Using lake water to help reduce Switzerland’s carbon footprint


A CHF800 million ($805 million) new pumping station is under construction north of Geneva as part of the Genilac project. Magali Girardin, SIG

Swiss lakes offer huge potential as renewable energy sources that can be used to cool and heat buildings. Geneva is expanding a pioneering thermal exchange project to help meet its climate goals, while other regions are taking the plunge. 

This content was published on November 7, 2019 - 11:04

After transport, the second and third biggest sources of national greenhouse gas emissions are Swiss industry (20% of total in 2017) and households (18%). In Geneva, buildings occupied by firms and residents account for half of local CO2 emissions. The Geneva authorities, businesses and institutions keen to reduce their dependence on fossil fuels are therefore seeking new ways of saving energy. 

Just north of the city, the local power company, Services industriels de Genève (SIG),External link is expanding a thermal exchange network that uses water from the lake to cool and heat local buildings. 

Launched ten years ago, the “Geneva-Lac-Nations” scheme currently serves the United Nations headquarters, the International Committee of the Red Cross, the UN Refugee Agency and the Biotech Campus. 

The thermal exchange process is relatively simple. Millions of litres of water are pumped from 45 metres below the surface of Lake Geneva at a constant temperature of 6-10 degrees Celsius (43-50 degrees Fahrenheit) all year round. It is then piped inland and shared with the local network.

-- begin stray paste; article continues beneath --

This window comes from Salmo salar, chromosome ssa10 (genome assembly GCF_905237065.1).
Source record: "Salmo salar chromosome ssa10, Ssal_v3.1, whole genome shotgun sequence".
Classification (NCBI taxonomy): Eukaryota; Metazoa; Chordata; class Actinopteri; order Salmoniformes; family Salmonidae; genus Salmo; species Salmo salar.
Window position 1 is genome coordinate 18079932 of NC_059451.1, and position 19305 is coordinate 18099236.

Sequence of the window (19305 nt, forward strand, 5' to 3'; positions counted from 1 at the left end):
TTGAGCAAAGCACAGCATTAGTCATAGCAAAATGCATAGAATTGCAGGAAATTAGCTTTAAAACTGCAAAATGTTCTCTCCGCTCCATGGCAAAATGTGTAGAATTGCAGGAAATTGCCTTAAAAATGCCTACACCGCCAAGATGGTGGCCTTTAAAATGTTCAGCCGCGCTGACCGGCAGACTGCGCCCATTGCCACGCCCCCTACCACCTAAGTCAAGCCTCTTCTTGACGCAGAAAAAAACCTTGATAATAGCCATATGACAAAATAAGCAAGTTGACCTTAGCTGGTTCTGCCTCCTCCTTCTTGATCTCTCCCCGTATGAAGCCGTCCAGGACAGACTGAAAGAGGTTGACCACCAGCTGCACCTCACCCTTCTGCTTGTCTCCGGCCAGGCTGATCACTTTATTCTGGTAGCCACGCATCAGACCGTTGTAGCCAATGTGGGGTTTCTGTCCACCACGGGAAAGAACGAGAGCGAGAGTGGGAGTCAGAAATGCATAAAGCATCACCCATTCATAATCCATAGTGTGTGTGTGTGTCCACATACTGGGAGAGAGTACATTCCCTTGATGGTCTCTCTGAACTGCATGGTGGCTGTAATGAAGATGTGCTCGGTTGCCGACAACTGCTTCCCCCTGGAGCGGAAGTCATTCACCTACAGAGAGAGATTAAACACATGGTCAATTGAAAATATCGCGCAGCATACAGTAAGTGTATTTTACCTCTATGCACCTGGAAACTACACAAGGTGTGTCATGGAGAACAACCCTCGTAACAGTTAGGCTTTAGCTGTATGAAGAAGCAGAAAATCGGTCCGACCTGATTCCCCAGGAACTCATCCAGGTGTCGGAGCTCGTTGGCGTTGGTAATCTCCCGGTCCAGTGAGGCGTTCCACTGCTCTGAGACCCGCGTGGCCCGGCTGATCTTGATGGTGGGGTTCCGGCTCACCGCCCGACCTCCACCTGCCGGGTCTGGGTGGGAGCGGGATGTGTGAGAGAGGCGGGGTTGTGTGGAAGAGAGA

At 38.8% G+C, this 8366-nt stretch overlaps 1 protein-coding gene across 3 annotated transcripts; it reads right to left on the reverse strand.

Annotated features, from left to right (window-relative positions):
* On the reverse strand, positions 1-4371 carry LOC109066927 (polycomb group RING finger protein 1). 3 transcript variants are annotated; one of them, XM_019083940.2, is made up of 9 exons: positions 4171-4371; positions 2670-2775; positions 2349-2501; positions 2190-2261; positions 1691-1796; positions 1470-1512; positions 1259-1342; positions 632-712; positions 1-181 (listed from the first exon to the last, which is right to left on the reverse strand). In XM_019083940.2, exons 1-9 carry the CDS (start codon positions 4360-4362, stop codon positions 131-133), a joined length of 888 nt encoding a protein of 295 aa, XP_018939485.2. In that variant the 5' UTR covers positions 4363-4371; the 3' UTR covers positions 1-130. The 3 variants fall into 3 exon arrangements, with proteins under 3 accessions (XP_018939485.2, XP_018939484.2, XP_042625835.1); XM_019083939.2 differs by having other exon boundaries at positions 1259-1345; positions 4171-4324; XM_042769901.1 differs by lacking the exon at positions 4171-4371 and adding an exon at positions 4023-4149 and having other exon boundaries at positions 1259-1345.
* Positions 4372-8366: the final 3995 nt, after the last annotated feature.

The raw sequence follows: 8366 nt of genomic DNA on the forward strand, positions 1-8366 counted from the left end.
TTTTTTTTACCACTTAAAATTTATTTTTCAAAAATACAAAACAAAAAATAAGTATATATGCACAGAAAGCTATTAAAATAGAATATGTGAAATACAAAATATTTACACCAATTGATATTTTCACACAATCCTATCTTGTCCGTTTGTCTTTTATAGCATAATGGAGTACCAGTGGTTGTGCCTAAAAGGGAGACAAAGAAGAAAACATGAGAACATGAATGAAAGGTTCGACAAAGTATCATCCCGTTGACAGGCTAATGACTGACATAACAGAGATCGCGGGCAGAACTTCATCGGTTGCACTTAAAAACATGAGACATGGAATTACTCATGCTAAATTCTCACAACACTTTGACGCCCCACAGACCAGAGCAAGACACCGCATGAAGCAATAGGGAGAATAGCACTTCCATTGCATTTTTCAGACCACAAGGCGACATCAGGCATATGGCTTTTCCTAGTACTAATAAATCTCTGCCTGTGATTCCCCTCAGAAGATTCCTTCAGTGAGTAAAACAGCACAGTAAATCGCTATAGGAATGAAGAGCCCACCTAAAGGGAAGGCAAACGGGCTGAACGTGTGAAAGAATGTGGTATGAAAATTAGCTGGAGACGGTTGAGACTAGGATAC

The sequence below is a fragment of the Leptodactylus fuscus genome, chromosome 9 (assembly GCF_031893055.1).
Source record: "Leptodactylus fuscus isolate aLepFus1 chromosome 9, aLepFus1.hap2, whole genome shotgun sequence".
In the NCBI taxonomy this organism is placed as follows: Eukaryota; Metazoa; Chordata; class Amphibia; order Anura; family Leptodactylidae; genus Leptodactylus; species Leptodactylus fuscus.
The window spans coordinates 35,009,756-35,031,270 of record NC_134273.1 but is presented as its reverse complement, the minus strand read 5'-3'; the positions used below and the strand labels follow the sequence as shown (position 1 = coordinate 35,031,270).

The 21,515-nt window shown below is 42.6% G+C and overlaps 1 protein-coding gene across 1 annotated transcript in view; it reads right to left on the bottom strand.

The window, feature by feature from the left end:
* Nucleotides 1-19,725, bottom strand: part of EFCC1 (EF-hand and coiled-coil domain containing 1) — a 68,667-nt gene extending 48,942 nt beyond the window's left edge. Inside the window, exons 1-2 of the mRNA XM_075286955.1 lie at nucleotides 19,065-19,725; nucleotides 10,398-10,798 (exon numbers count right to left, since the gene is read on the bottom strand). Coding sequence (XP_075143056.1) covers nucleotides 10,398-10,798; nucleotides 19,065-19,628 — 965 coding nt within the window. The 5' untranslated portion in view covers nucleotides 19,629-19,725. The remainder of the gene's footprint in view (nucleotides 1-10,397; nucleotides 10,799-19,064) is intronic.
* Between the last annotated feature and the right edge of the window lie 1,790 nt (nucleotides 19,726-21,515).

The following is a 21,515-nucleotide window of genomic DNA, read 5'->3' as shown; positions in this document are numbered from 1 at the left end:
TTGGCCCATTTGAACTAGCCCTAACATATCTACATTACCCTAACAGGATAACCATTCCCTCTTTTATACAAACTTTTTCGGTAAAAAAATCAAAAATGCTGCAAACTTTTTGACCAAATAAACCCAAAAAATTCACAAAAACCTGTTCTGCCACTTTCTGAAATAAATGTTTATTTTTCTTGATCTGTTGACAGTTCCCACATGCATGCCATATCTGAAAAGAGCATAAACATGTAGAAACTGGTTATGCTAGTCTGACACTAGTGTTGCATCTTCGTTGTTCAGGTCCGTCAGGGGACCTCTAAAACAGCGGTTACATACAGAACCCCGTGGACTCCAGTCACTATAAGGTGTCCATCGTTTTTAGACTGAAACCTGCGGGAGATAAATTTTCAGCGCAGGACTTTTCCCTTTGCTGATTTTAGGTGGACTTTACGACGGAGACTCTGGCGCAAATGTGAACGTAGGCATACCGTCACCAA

The piping system through which the lake water circulates is separate from the systems for heating or cooling in the buildings. (SIG)

To cool buildings and computing facilities, it goes through a heat exchanger hooked up to the cooling system of the building. Heating is provided via modern heat pumps that produce hot water at 48C, eliminating the need for energy-intensive boilers, burners, chimneys and fuel tanks.

Owing to its success, SIG and the cantonal authorities are expanding the project, renamed “GeniLacExternal link”, aimed at helping to reduce fossil fuel consumption in Geneva by 39% by 2023. 

Some 30km of water pipes will be laid, extending the network to the city centre, the airport, Grand-Saconnex, Bellevue, Pregny-Chambésy, the “Praille Acacias Vernets” district and the Geneva University Hospital. They will be connected to a CHF800 million ($805 million) new pumping station under construction, which should allow the canton to cut 70,000 metric tonnes of CO2 per year, or the equivalent released by 7,000 homes, by 2035. 

When it is complete in 2035, Genilac will be the biggest thermal exchange network in Switzerland. But the idea of using natural water resources to heat and cool buildings is not new to the Alpine country. 

In 1938, Zurich installed a heat pump in its cantonal parliament and used water from the nearby River Limmat. Today, the town of La Tour-de-Peilz, near Montreux, and the Federal Institute of Technology in Lausanne (EPFL) also use the pristine waters of Lake Geneva to heat and cool buildings. In Lucerne, the Bürgenstock Resort hotelExternal link uses a similar system to cover 100% of its heating and 80% of its cooling needs.

Other regions see the potential of lake water to reduce their carbon footprint. Canton St Gallen in northeastern Switzerland, for example, wants to reduce CO2 emissions from buildings by 20-30% by 2030. 

It plans to replace fossil fuel heating systems with more environmentally friendly solutions. The cantonal authority believes that large lakes – Constance, Walenstadt and Zurich – represent an under-utilized source of energy and are reportedly offering support to local municipalities, energy suppliers, building owners and companies to come up with suitable projects.

In 2014, a study by the Swiss Federal Institute of Aquatic Science and Technology (Eawag)External link concluded that large, deep and temperate lakes offered “high potential” as heat sinks and sources. Lakes Geneva, Neuchâtel, Zurich, Lucerne, Constance and Thun could provide more than 60 gigawatts of usable heat, according to the lead author, Alfred Wüest. 

The researchers said that drawing water from large lakes would have no ecological impact but warned this “might be different” for smaller and shallower bodies of water.

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